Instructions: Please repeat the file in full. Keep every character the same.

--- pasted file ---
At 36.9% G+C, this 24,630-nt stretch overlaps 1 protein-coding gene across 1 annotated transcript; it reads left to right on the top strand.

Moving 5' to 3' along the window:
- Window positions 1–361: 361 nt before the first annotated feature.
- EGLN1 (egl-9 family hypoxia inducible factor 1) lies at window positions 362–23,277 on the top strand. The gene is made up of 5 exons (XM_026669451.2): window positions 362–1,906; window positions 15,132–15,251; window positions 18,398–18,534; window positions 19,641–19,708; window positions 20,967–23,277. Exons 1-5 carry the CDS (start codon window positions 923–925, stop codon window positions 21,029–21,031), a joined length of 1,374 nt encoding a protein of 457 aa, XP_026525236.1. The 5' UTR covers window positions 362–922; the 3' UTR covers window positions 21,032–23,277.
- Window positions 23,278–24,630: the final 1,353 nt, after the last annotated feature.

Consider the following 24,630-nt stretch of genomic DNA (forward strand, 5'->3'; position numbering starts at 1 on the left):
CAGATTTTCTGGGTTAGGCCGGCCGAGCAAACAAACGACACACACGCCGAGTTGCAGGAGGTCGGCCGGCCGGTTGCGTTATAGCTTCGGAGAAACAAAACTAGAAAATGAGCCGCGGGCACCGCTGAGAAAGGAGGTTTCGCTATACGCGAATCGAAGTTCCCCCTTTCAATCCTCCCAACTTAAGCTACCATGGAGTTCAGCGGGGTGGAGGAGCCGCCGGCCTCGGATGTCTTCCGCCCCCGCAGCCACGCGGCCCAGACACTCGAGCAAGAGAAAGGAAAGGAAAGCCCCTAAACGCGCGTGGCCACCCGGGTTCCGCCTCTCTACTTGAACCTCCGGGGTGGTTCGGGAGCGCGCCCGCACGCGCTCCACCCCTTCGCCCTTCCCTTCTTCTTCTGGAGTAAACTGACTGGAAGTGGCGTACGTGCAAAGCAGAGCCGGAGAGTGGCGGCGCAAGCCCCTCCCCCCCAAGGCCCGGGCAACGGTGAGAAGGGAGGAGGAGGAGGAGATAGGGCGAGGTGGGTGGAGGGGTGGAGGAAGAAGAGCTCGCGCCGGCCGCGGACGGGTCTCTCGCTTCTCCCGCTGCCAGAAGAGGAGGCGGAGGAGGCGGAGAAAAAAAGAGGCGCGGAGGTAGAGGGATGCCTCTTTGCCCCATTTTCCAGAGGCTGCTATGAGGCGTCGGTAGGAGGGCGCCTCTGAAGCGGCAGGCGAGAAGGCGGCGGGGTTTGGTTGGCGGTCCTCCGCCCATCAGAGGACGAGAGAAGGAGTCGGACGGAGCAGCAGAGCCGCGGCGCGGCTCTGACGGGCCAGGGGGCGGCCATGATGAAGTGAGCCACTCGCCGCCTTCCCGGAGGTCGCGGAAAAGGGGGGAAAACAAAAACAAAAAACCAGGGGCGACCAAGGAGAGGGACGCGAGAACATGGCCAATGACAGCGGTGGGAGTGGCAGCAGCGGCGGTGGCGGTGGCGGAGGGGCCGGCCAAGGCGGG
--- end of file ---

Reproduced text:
At 36.9% G+C, this 24,630-nt stretch overlaps 1 protein-coding gene across 1 annotated transcript; it reads left to right on the top strand.

Moving 5' to 3' along the window:
- Window positions 1–361: 361 nt before the first annotated feature.
- EGLN1 (egl-9 family hypoxia inducible factor 1) lies at window positions 362–23,277 on the top strand. The gene is made up of 5 exons (XM_026669451.2): window positions 362–1,906; window positions 15,132–15,251; window positions 18,398–18,534; window positions 19,641–19,708; window positions 20,967–23,277. Exons 1-5 carry the CDS (start codon window positions 923–925, stop codon window positions 21,029–21,031), a joined length of 1,374 nt encoding a protein of 457 aa, XP_026525236.1. The 5' UTR covers window positions 362–922; the 3' UTR covers window positions 21,032–23,277.
- Window positions 23,278–24,630: the final 1,353 nt, after the last annotated feature.

Consider the following 24,630-nt stretch of genomic DNA (forward strand, 5'->3'; position numbering starts at 1 on the left):
CAGATTTTCTGGGTTAGGCCGGCCGAGCAAACAAACGACACACACGCCGAGTTGCAGGAGGTCGGCCGGCCGGTTGCGTTATAGCTTCGGAGAAACAAAACTAGAAAATGAGCCGCGGGCACCGCTGAGAAAGGAGGTTTCGCTATACGCGAATCGAAGTTCCCCCTTTCAATCCTCCCAACTTAAGCTACCATGGAGTTCAGCGGGGTGGAGGAGCCGCCGGCCTCGGATGTCTTCCGCCCCCGCAGCCACGCGGCCCAGACACTCGAGCAAGAGAAAGGAAAGGAAAGCCCCTAAACGCGCGTGGCCACCCGGGTTCCGCCTCTCTACTTGAACCTCCGGGGTGGTTCGGGAGCGCGCCCGCACGCGCTCCACCCCTTCGCCCTTCCCTTCTTCTTCTGGAGTAAACTGACTGGAAGTGGCGTACGTGCAAAGCAGAGCCGGAGAGTGGCGGCGCAAGCCCCTCCCCCCCAAGGCCCGGGCAACGGTGAGAAGGGAGGAGGAGGAGGAGATAGGGCGAGGTGGGTGGAGGGGTGGAGGAAGAAGAGCTCGCGCCGGCCGCGGACGGGTCTCTCGCTTCTCCCGCTGCCAGAAGAGGAGGCGGAGGAGGCGGAGAAAAAAAGAGGCGCGGAGGTAGAGGGATGCCTCTTTGCCCCATTTTCCAGAGGCTGCTATGAGGCGTCGGTAGGAGGGCGCCTCTGAAGCGGCAGGCGAGAAGGCGGCGGGGTTTGGTTGGCGGTCCTCCGCCCATCAGAGGACGAGAGAAGGAGTCGGACGGAGCAGCAGAGCCGCGGCGCGGCTCTGACGGGCCAGGGGGCGGCCATGATGAAGTGAGCCACTCGCCGCCTTCCCGGAGGTCGCGGAAAAGGGGGGAAAACAAAAACAAAAAACCAGGGGCGACCAAGGAGAGGGACGCGAGAACATGGCCAATGACAGCGGTGGGAGTGGCAGCAGCGGCGGTGGCGGTGGCGGAGGGGCCGGCCAAGGCGGG